If you’re in the market to purchase a new home, you’ll want a deep understanding of mortgage rates. However, navigating the dark waters of the confusing financial lingo may be intimidating at first. Hopefully, with this handy guide from your team at Portland Home Loan, your mortgage experience will run as smooth as possible.
A mortgage contract simply specifies the terms of your home loan. Your interest rate is one of the terms that will be outlined in your mortgage contract. The more risky it is for the bank to loan money to you, the higher your interest rate will be. Risk factors that drive your final mortgage price include: credit score, occupancy (primary residence, vacation home, or rental property), and surprisingly, whether or not you include taxes and insurance in your monthly payment can affect the overall cost.
Speaking of overall cost of mortgage, another concept you will see when applying and shopping for a loan is the APR—or annual percentage rate. Your interest rate is the number that is used to calculate the monthly payment of the loan, but that isn’t the whole story of the cost of a mortgage. When you get a mortgage, be it purchase or refinance, there are fees associated with acquiring that loan. The fees are also known as closing costs, which are collected up front at the time of closing.
When you calculate the additional upfront fees and add that to the total cost of the mortgage, and then divide that total cost by the number of years of the loan term, you will get your APR. The APR is always slightly higher than the rate. FHA loans have very low rates, but very high relative APR’s as a result of the cost of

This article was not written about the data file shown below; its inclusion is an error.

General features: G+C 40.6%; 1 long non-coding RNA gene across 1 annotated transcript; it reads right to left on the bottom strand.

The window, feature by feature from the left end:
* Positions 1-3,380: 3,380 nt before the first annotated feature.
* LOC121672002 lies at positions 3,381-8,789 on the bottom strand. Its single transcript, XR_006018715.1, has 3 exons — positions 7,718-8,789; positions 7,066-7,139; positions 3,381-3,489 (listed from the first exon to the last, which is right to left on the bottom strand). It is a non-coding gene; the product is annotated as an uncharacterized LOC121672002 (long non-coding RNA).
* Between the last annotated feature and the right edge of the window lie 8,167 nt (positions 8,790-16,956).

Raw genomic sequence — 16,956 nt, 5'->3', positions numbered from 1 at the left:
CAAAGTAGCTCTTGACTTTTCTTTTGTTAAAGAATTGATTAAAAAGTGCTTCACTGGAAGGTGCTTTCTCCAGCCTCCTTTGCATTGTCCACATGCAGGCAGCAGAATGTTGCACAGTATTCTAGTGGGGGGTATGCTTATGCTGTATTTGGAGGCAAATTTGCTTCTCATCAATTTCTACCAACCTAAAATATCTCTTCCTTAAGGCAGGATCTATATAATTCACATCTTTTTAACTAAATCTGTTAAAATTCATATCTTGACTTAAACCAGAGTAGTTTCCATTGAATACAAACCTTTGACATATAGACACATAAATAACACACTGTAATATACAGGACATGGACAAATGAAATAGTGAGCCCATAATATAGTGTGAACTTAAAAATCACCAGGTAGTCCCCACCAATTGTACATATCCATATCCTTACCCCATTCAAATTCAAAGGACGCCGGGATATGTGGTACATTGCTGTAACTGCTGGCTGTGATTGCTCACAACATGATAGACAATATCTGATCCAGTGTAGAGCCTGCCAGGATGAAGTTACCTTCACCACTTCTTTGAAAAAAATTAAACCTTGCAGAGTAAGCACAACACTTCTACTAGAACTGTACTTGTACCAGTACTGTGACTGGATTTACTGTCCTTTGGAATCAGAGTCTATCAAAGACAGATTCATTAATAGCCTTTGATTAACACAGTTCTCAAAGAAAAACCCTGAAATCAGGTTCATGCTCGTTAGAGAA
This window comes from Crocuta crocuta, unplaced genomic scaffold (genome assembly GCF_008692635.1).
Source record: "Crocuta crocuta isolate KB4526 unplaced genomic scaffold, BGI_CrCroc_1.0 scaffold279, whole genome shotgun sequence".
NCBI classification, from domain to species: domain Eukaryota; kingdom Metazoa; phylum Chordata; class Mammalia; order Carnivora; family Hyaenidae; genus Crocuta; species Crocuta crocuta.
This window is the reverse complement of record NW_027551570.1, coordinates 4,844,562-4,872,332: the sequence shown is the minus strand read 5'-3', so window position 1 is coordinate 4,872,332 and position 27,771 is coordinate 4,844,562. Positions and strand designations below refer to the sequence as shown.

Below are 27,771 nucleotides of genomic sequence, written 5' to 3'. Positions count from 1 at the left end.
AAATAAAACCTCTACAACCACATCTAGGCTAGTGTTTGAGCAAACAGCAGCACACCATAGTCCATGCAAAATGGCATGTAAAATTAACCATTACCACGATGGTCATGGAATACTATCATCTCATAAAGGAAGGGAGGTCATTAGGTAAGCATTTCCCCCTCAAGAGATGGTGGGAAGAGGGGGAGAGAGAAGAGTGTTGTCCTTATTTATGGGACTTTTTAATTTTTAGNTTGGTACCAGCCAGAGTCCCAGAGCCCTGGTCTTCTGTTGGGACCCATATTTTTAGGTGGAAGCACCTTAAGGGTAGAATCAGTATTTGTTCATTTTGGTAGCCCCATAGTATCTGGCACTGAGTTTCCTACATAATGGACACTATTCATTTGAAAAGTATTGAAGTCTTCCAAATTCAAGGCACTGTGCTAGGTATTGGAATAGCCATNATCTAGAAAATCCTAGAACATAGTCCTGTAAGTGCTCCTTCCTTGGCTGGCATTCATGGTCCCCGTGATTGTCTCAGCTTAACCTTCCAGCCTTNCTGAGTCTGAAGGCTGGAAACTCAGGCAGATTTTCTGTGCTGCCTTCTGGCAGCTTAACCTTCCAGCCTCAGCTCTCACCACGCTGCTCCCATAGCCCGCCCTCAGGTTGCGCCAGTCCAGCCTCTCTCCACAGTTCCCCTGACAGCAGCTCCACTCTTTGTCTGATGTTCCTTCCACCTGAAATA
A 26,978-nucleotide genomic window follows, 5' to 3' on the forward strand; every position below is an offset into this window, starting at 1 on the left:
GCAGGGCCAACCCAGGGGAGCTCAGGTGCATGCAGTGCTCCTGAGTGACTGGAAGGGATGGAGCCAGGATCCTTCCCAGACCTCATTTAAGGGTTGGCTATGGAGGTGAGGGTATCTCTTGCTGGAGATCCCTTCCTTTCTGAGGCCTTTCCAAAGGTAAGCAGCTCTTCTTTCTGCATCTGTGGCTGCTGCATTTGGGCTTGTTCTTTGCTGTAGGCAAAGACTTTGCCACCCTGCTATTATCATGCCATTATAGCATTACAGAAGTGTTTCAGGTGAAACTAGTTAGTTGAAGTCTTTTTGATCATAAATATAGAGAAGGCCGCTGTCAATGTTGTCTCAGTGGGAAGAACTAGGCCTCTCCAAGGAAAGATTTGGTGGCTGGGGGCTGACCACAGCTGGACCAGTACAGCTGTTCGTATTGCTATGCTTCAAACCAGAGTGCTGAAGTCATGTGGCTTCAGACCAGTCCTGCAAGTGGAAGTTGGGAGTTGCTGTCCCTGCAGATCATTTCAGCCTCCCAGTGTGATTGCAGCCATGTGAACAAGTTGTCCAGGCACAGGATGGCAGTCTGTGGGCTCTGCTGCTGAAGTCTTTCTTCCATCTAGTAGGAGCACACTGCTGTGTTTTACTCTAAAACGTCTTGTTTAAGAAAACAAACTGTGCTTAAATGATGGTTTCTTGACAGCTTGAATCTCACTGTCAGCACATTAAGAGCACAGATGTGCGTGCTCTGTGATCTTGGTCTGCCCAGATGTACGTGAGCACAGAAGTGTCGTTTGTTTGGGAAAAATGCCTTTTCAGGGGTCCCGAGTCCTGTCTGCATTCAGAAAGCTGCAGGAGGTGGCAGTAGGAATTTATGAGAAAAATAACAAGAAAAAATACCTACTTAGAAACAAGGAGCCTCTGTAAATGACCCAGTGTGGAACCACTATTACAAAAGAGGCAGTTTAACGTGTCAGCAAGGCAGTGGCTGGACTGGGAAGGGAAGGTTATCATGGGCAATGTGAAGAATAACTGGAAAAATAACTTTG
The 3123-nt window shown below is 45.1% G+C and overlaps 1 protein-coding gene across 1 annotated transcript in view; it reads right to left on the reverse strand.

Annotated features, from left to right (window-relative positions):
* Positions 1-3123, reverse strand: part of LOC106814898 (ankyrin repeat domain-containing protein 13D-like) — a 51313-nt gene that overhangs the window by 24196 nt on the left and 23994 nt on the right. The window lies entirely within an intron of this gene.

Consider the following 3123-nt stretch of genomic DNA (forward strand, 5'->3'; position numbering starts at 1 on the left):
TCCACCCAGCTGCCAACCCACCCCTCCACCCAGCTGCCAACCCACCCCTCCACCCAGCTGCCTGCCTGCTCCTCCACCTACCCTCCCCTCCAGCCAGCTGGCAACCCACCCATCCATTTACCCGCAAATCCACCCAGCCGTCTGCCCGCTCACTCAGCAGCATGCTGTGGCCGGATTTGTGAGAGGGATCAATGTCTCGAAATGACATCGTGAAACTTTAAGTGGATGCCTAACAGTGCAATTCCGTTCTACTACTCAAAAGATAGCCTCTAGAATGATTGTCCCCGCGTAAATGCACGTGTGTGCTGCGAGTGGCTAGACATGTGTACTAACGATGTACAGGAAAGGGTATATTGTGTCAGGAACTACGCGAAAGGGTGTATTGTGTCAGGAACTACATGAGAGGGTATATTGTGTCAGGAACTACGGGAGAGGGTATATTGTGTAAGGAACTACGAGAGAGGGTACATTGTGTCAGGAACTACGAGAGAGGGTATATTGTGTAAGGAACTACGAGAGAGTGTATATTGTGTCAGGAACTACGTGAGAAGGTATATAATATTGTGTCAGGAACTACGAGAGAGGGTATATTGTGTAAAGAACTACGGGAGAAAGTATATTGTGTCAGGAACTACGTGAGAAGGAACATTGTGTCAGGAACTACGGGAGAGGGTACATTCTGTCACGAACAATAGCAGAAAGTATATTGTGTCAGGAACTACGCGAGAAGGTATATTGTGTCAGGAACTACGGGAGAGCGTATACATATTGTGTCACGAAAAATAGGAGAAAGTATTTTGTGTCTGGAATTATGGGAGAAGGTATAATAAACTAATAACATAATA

the FHA mortgage insurance throughout the life of that loan. Different loan types such as “Conforming Fannie Mae,” FHA or VA loans also have different pricing schemes connected to them.
There are two main types of mortgage interest rates, and one of the deciding factors on which rate you should choose is dependent on how long you plan to stay in your home. Those that plan to stay in their home for the long term will likely see more benefit from fixed interest rates. This type of rate means that whether you take out a loan for 10 or 30 years, your interest rate will never change. Your monthly payments on your loan will remain constant. You typically pay off your interest before you start paying your principal balance.
If you intend to keep your home for a short while, you may decide to go with an Adjustable-Rate Mortgage (ARM) instead. Since these interest rates are dependent on the economic index (a measure of economic health) and fluctuate with the market, your payments will adjust periodically to mirror the federal rates. There can be some profound advantages to using an ARM loan, but they are not for the faint of heart.
To have all your mortgage questions answered, please feel free to contact James Adair, Licensed Oregon Mortgage Broker, at 503-445-6033 or via e-mail. You can also apply for a loan or get a rate quote by visiting our website today!